So despite my earlier warning, NOT ON MY WATCH is a book about the practice of modern military EMS by two of our own that is at least worth tracking down through your local library if not for purchase.
NOT ON MY WATCH
Joshua M. Peters & John R. Fansler
$13.46 at Amazon.com
Switching to civilian EMS, next up is William Patrick's work SAVING TROY: A Year With Firefighters and Paramedics in a Battered City. The city is Troy, New York, an aging post industrial, economically challenged urban environment. The book is about one recent year's worth of fire, rescue & EMS calls. The Troy FD is a smaller urban/suburban type department with a rescue company, engine & truck companies and two man paramedic squads. However, transport is handled by two private ambulance companies.
SAVING TROY is a well written tale that immediately captures the reader's attention with the account of an off duty firefighter working his "hobby job" at a liquor store who is critically injured during an attempted robbery. The tale switches from the firefighter's account of events to the responder's accounts including some of them not realizing that the patient is one of their own.
From there the book follows the ups and downs of this department and the various types of calls and training that go into becoming a firefighter, an officer or a paramedic. It also follows how they all interact together in varying choreographies depending on the nature and type of call.
From there the book expands to take into account area political forces, economic issues, station life and various other factors including an ongoing battle between the fire department and the private ambulance companies over who should provide EMS for the city. All are shared to give an accurate picture of life and the constraints of meeting the fire, rescue and EMS needs of the visitors and residents of Troy.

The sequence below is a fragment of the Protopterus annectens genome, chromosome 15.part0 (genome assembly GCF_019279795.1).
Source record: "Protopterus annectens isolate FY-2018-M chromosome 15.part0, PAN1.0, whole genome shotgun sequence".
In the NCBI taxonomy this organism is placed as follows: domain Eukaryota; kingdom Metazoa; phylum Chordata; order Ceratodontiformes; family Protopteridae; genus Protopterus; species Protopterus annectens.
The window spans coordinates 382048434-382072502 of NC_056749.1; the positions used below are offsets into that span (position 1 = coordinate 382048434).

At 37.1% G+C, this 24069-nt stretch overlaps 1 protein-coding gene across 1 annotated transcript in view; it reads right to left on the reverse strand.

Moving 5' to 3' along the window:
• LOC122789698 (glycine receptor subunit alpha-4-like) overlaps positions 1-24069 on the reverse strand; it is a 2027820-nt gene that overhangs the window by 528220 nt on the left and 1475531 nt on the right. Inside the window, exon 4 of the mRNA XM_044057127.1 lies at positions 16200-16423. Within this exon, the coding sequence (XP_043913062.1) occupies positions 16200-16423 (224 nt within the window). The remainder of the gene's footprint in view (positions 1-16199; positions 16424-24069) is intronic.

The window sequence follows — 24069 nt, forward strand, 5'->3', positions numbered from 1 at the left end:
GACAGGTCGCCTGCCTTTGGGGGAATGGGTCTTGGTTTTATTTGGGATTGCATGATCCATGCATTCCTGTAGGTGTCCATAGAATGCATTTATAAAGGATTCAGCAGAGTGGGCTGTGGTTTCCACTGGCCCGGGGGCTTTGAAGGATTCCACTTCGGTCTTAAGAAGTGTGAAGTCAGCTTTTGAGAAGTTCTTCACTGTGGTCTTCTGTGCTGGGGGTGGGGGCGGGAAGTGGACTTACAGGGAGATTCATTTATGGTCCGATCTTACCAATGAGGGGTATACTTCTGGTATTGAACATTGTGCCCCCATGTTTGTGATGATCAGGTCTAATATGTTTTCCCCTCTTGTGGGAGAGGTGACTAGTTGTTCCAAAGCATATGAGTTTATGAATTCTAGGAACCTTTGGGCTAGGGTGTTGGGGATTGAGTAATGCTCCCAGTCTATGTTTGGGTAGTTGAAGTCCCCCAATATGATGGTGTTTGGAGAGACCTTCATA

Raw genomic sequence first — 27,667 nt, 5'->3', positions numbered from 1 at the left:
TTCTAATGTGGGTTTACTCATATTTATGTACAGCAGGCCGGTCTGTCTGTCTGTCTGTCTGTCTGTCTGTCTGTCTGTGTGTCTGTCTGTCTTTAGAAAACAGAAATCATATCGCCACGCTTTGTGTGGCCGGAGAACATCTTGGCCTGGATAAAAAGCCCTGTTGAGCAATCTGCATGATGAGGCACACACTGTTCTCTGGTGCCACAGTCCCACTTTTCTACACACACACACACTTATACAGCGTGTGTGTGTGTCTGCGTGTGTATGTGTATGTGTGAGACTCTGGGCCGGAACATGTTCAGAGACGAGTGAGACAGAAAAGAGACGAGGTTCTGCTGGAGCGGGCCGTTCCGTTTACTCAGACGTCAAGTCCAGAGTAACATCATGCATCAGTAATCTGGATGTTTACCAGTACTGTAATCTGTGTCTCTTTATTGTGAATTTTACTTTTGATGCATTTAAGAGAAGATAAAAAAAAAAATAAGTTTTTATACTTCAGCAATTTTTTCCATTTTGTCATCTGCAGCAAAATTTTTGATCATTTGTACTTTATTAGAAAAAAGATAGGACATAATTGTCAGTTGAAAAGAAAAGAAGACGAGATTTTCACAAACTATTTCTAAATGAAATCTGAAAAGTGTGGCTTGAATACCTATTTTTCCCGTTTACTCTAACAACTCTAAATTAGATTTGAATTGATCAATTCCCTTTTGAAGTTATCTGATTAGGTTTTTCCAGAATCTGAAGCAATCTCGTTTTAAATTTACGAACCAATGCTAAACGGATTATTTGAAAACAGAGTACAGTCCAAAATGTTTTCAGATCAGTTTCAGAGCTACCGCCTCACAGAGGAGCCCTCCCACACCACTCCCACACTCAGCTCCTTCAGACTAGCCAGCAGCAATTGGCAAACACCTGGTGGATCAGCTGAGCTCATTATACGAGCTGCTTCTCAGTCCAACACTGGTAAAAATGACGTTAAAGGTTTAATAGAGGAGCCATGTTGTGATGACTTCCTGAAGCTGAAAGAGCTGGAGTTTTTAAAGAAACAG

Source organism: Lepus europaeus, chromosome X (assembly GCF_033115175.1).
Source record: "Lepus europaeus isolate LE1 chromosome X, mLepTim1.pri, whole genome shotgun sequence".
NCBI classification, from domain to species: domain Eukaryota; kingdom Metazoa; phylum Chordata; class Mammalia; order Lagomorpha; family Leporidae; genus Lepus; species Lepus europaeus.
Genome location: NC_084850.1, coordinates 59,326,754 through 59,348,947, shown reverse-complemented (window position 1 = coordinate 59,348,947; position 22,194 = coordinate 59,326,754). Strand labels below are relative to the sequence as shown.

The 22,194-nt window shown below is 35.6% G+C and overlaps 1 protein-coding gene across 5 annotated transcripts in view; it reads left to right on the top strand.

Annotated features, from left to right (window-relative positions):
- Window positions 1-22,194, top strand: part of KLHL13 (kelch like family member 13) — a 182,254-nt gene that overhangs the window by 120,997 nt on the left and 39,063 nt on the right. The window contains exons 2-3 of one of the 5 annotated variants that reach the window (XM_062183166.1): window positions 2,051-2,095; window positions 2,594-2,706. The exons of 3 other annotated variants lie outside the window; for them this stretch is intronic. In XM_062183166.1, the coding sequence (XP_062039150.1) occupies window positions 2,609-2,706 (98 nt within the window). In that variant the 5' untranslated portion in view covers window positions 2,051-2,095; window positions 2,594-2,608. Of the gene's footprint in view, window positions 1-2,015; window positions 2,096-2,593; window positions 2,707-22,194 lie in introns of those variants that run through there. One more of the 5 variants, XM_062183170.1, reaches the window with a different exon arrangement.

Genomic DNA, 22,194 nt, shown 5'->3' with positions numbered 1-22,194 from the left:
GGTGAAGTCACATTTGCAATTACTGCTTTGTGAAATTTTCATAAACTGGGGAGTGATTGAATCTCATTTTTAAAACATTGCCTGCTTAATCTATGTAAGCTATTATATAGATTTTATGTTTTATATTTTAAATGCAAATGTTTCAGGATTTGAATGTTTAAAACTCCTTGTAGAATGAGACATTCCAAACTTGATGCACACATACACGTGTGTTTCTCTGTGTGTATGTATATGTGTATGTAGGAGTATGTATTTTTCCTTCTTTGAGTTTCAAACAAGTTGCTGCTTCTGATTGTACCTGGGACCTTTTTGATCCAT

And in between all this, are the calls. Fires, auto accidents, EMS runs and special rescue events such as barges breaking loose on the river and heading towards a major bridge in near flood conditions. Mr. Patrick, author of four previous books, shares a well-told tale from the Troy FD's point of view, richly supported with almost two dozen photos. I found SAVING TROY to be a highly interesting read and well worth the time to track down and locate from either your local library or for purchase.
William B. Patrick
Hudson Whitman Pub., 2005
$24.95 from Amazon.com
As good as SAVING TROY is, I enjoyed Lt. Michael Morse's RESCUING PROVIDENCE even better. This is one medic's journey through 34 hours on two different ambulances.
What follows is a great story complete with calls, partner interactions, past war stories, and the impact of working so many hours on his family. Everything is covered, from drug overdoses, to suicide attempts in various forms, shootings, stabbings, birthing babies and medical conditions of all kinds... Oh, and other aspects of the job such as sleep deprivation and job burnout.
All in all, without giving any of the story away, this is one very well written look at the provision of EMS at the street level - sharp, gritty and realistic without being overly smug, smarmy or condescending. This is one medic's tale that is well worth tracking down for the read.
But don't take my word for it, check it out for yourself and let me know if I overstated my praises for Michael Morse's 34 hour slice of his career.
Lt. Michael Morse
Paladin Press, 2007
$22.95 at Amazon.com
That's it for this issue of Book Corner. Next month I will briefly discuss the pros & cons of distance learning and two very good programs out there on the market - one a bit pricey on ACLS and one that is free to all EMS providers, ZERO HOUR: America's Medic.